Australia’s seasonally adjusted unemployment rate fell by 0.1 percentage point to 3.4 per cent in July, according to the latest figures from the Australian Bureau of Statistics (ABS).
The ABS reported that employment dropped by 41,000 people over the period while the number of unemployed people also decreased by 20,000.
“The fall in unemployment in July reflects an increasingly tight labour market, including high job vacancies and ongoing labour shortages, resulting in the lowest unemployment rate since August 1974,” commented ABS head of labour statistics Bjorn Jarvis.
Mr Jarvis noted there were fewer unemployed people (474,000) than there were job vacancies (480,000 in May) during the month.
The participation rate fell 0.3 percentage points from last month’s record high at 66.4 per cent but remains 0.5 percentage points higher than before the pandemic.
Underemployment was reported to have decreased by 0.1 percentage points to 6.0 per cent while the underutilisation rate, which combines unemployment and underemployment, fell 0.2 percentage points to its lowest level since April 1982 at 9.4 per cent.
Commenting on the latest unemployment data, Paul Bloxham, HSBC's chief economist, noted that while typically further falls in the unemployment rate would be signs of labour market strength, the combination of statistics from today's jobs release were not all strong.
"While it is hard to read too much into one month of data, it does suggest some loss of jobs momentum," Mr Bloxham said.
As for the Reserve Bank, Mr Bloxham is confident that the jobs data will likely not change its view on the direction for monetary policy.
"The labour market is tight, with less unemployed people than there are vacancies in the economy. This necessitates continued monetary policy tightening."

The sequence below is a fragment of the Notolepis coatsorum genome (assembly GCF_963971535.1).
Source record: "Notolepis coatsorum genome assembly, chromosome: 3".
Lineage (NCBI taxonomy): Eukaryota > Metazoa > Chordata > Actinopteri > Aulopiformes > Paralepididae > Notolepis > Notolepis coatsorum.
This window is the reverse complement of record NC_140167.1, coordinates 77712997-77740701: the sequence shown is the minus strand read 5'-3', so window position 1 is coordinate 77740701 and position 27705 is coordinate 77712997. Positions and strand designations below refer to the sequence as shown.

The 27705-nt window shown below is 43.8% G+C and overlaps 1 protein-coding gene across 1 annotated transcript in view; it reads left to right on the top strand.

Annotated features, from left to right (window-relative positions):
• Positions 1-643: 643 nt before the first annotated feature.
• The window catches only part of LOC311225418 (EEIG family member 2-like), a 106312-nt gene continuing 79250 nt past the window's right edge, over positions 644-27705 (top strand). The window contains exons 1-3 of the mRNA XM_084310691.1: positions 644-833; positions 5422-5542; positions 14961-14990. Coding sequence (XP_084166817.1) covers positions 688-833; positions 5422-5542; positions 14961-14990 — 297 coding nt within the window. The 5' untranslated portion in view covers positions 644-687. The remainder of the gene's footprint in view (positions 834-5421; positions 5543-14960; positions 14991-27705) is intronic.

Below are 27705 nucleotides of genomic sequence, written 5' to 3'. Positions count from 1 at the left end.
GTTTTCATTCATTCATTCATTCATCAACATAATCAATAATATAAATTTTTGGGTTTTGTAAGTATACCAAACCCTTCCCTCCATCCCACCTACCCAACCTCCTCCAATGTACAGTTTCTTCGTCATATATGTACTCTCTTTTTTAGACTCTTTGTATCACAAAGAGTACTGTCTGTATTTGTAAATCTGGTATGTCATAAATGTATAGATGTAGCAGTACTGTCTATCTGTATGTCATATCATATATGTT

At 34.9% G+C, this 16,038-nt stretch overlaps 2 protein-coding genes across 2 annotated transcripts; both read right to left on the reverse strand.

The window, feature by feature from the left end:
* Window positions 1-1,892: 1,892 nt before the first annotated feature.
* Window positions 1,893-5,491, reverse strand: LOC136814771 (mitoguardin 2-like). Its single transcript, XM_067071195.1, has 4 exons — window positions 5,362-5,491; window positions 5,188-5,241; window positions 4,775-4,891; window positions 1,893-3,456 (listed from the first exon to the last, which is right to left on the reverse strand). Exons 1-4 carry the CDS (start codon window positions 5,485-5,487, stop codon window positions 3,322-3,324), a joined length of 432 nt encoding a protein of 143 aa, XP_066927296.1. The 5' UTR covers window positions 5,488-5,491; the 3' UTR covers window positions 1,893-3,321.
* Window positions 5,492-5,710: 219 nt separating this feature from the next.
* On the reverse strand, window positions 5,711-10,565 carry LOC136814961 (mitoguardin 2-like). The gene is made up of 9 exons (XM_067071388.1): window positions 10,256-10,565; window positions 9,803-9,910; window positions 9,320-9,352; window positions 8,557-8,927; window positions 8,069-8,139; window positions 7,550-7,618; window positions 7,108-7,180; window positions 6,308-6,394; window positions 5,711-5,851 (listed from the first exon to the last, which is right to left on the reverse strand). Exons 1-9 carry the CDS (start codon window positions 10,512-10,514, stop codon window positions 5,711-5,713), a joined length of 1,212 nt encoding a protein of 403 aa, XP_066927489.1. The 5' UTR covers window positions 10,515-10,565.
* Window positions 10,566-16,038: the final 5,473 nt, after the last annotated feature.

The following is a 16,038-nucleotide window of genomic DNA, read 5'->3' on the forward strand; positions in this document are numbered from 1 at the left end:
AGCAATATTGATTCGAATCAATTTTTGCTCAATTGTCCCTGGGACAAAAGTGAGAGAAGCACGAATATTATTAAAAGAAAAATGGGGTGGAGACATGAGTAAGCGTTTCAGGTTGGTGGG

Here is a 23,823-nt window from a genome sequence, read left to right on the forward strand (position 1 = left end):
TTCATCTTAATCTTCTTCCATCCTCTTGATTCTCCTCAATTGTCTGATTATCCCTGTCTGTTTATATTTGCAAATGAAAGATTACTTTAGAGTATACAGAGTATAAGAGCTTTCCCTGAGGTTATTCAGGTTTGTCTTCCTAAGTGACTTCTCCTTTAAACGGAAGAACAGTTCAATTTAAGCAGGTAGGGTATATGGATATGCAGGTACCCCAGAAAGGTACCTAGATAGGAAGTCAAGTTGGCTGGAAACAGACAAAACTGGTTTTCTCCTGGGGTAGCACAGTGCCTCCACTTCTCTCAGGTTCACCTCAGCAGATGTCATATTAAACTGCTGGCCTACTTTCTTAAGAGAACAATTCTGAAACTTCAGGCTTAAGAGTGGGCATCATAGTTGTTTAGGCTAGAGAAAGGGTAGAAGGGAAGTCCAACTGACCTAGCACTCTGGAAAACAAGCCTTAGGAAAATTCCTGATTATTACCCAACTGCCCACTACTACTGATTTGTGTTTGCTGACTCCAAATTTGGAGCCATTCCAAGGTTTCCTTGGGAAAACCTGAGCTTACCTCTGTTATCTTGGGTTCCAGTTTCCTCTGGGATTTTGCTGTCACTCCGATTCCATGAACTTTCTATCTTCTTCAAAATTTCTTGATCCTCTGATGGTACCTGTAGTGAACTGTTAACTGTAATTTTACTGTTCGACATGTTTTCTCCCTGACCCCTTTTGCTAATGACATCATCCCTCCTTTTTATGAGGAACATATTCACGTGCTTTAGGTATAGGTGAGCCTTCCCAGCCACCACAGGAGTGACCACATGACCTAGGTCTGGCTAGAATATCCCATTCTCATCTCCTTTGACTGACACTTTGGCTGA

He predicted another super-sized rate hike is likely in September.
Fall in employment first since October
July’s fall in employment is the first recorded by the ABS since October last year following the easing of restrictions out of the Delta lockdowns.
However, the ABS noted that the July reference period coincided with winter school holidays as well as worker absences associated with COVID and other illnesses and further flooding events in NSW.
“During the pandemic, it has not been uncommon to see larger-than-usual changes or slowing in employment and hours around school holidays,” Mr Jarvis explained.
Seasonally adjusted hours worked fell by 0.8 per cent while 28.4 per cent of employed people worked fewer hours than usual or no hours over the period.
“In addition to people taking annual leave around the winter school holidays, there were also around 750,000 people working fewer hours than usual due to being sick in July 2022, around double the usual number we see during the middle of winter,” said Mr Jarvis.
“Given the extent of sickness within the community during July, some people who were on annual leave over the school holidays may have also been sick or caring for others.”
Earlier this month, the Reserve Bank predicted that the unemployment rate would drop to as low as 3.25 per cent in the coming months before ending the year at 3.4 per cent.
According to the central bank, unemployment is then expected to gradually lift to 3.5 per cent in December 2023, 3.7 per cent in June 2024, and 4.0 per cent in December 2024.
Jon Bragg is a journalist for Momentum Media's Investor Daily, nestegg and ifa. He enjoys writing about a wide variety of financial topics and issues and exploring the many implications they have on all aspects of life.